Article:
Deplatforming is the Loudest Weapon in The Culture War
A friend texted me last week recommending I watch the Errol Morris documentary American Dharma. I politely thanked him for the suggestion, that I enjoyed Morris’ early work but wouldn’t be watching that film as I believe Steve Bannon should be deplatformed. Deplatforming is similar to a boycott, but has more specific means to its end. The goal of deplatforming is to remove the platform that allows a group/person to spread their ideas. It is not to prevent them from speaking their ideas, just to make it more difficult to spread them. Some of the biggest news stories recently have involved deplatforming, in one way or the other. It has become one of the easiest virtue signals to adopt. It is also quickly becoming the loudest weapon of America’s culture war.
The culture wars aren’t particularly new to American society. The states fought a war over slavery, banned alchohol to appease the prohibitionists, and blacklisted hundreds of citizens for being perceived communists or sympathizers. The 60s saw the standardization of the culture wars as we are fighting them today. Race, religion, and politics began to become entwined. Then, it was primarily conservatives responding to anti-war-civil-rights-free-love cultural trends. Presently it’s more of a mixed bag. With conservatives aggressively pushing a christian nationalist world view and either responding to whichever story offends that worldview or creating a controversy of their own.
I recently wrote about the ongoing Spotify controversy and the calls to remove the Joe Rogan podcast. The argument reached news sites when Neil Young removed his music from the platform stating he would not allow his work to benefit an organization that supported such dangerous views. Rogan is famous for being willing to have controversial guests on his show and “hear them out.” Unfortunately for Rogan, he lacks the forethought to research the topics and fails to fact-check the lies that are regularly spread by his guests on his program.
Anti-Vaccine arguments are, assuredly, the driving force bringing calls for Joe Rogan’s removal. But calls for deplatforming have been hitting tech companies like this for a few years now. Once Trump was officially out of the office of the Presidency, Facebook and Twitter removed his accounts from their platforms due to his consistent bullying and misinformation. Twitter has become quick to issue such bans to political figures that copy Trump’s behavior. Critics of these policies are quick to assert that Twitter or Facebook are attacking the individual’s freedom of speech. A preposterous argument as the 1st amendment solely prevents congress from passing such a law, not a private corporation.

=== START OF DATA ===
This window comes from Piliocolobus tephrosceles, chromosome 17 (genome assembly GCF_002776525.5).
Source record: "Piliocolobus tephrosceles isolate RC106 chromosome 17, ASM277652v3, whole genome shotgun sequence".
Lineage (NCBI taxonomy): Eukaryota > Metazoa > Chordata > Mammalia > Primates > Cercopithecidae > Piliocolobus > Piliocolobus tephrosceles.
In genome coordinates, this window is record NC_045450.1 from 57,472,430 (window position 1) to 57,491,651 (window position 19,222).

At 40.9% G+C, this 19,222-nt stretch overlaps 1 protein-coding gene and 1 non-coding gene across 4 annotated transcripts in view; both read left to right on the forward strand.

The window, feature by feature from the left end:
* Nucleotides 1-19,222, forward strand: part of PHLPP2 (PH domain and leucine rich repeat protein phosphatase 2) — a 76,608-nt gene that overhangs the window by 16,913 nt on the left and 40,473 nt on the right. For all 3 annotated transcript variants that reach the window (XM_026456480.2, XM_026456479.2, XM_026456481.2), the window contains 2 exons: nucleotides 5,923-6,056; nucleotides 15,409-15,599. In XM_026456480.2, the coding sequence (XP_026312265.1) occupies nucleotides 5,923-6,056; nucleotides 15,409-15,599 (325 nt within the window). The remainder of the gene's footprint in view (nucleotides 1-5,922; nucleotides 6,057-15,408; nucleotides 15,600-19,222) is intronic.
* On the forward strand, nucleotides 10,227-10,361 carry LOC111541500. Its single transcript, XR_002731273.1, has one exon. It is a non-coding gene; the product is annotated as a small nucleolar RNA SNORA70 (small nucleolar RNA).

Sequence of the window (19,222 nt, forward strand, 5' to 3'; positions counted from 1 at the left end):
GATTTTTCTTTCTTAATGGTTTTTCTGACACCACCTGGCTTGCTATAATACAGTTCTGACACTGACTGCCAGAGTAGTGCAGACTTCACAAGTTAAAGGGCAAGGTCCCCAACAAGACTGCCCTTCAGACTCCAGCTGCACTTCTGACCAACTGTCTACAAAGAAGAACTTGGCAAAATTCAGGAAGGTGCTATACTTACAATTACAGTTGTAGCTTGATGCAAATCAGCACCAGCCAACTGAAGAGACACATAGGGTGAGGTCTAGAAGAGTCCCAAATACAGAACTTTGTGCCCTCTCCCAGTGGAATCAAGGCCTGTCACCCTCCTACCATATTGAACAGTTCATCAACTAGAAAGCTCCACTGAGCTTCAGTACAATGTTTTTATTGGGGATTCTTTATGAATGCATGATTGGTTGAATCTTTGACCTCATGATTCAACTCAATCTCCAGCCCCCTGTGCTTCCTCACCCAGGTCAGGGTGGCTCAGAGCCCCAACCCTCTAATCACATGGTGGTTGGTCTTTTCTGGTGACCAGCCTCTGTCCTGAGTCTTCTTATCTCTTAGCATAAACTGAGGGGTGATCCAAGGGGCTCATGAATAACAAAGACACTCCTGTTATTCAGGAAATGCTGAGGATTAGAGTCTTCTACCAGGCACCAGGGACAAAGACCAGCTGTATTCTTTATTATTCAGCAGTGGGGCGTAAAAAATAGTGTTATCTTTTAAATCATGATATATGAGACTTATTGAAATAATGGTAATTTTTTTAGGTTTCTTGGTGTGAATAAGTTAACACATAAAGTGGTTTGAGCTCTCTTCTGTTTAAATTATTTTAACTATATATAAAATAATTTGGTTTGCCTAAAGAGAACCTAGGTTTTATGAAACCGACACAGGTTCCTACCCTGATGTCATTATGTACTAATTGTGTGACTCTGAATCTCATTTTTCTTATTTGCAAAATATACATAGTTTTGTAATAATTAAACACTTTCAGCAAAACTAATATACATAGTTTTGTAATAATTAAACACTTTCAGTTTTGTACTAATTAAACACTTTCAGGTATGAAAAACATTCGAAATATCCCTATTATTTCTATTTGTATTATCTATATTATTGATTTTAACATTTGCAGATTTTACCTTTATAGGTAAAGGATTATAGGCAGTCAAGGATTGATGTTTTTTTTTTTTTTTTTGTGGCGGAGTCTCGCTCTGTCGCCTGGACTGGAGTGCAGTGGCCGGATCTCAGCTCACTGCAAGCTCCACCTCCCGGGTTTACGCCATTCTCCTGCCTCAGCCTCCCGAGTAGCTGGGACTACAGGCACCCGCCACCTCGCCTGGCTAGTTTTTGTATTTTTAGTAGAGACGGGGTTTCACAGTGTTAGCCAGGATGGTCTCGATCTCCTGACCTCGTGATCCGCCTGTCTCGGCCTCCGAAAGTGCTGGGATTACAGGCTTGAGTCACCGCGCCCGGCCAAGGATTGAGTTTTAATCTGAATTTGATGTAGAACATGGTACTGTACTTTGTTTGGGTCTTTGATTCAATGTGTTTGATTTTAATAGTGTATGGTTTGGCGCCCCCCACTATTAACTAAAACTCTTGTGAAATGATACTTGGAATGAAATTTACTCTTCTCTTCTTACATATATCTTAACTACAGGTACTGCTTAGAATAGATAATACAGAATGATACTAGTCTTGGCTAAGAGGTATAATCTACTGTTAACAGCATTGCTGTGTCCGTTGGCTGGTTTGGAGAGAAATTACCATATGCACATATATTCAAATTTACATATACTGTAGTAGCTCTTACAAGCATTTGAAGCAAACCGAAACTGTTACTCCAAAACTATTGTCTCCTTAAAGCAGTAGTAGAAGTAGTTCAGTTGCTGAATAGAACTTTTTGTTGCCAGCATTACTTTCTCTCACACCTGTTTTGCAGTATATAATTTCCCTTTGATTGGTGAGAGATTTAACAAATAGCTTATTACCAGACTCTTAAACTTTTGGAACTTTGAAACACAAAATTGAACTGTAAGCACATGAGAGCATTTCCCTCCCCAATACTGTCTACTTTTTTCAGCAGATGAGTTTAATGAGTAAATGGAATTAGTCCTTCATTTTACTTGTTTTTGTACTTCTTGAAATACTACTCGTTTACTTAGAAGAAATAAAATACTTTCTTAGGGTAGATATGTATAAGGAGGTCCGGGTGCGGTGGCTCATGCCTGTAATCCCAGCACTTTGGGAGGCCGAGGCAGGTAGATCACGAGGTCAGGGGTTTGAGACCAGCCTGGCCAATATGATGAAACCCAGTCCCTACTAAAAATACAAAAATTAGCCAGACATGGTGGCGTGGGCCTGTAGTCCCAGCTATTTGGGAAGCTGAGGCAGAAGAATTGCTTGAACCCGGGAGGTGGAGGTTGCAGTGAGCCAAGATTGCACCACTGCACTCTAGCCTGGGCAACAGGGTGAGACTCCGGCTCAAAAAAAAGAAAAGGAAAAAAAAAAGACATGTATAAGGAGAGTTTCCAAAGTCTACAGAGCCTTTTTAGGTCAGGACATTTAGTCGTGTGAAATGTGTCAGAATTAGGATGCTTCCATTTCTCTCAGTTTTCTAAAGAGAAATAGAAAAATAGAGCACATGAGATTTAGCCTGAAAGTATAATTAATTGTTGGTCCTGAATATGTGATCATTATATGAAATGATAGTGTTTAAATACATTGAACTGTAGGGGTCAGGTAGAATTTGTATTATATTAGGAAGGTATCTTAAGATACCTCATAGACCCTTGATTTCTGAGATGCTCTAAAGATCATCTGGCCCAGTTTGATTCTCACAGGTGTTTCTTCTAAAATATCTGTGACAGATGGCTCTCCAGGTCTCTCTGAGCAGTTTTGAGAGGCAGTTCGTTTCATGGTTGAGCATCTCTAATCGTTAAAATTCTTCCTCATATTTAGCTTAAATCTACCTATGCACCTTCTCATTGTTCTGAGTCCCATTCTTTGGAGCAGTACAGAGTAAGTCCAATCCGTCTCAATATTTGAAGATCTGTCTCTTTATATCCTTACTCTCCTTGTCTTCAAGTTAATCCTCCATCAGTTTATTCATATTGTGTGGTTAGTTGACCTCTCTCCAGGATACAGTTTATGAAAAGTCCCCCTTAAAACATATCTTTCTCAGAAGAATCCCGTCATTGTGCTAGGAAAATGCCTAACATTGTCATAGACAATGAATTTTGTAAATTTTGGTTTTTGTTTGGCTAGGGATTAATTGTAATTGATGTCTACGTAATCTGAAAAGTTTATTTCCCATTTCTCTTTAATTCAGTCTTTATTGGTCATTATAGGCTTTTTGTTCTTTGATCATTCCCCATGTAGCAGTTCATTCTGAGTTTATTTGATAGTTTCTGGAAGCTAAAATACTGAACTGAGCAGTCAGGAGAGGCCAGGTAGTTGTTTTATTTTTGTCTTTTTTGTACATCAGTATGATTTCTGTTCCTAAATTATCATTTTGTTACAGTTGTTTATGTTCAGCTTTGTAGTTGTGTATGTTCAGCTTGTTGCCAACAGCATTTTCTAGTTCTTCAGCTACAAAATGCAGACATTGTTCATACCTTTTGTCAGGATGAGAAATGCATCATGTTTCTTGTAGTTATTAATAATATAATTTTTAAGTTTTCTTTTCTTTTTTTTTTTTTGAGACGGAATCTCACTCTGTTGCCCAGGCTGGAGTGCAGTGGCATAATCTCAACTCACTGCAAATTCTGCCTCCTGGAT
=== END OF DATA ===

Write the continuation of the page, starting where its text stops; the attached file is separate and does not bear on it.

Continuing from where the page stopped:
Deplatforming as it is known today is primarily a social media term, but it’s history is as old as the culture wars themselves. The most consistent field for deplatforming over the last 80 years is the school. Whether it’s students protesting a controversial speaker, parents wanting to ban certain subjects, or the ever popular book burnings; deplatforming has had a constant presence in our schools. Andrew Hartman’s book A War for the Soul of America details the role schools have played as a battleground for the culture wars and is a must read for those interested in learning more.
Conservatives have certainly been the more active side in the attempt to control the classroom as of late. Beginning roughly a decade ago conservative pundits believed college professors courteously balancing their course content with students’ past lived trauma would leave an entire generation devoid of toughness. Safe spaces were considered dangerous to all of western civilization and the proponents of such safe spaces were threatened on Fox News and state legislatures. Even more dangerous to Conservatives is the combination of Critical Race Theory and Vaccine science. These two totally unrelated subjects (whose complexity of subject matter surpasses the majority of non-experts) have so threatened Conservatives that they are attempting to legalize the recording of professors and teachers who cover such subjects.
Those Florida legislatures are just hoping to scapegoat a teacher or two, but a law such as that can have drastic consequences if abused by its enforcer. If I had to make one rule to follow while deplatforming, it is that you should know who you are trying to deplatform. Deplatforming is a simple weapon, you are voicing your refusal to support (whether it be money, views, listens, etc) a platform due to its inclusion of a person/group. It is easily one of the easiest ways to participate in the culture war and certainly one of the loudest virtue signals. There may be more effective weapons to use, but nothing is louder than a book burning.
Personally, I’ll be deplatforming a litany of right wingers. Our institutions, corporate media in particular, have failed again and again to hold the grifting right wing accountable. Democracy is in peril and Chuck Todd is about as useful at fact checking his guests as Joe Rogan. Until these platforms either improve their coverage of these dishonest political villains or remove their coverage entirely they won’t be receiving my support. I’m sure Errol Morris did a great job with his Steve Bannon documentary, but I’ll just have to miss this one.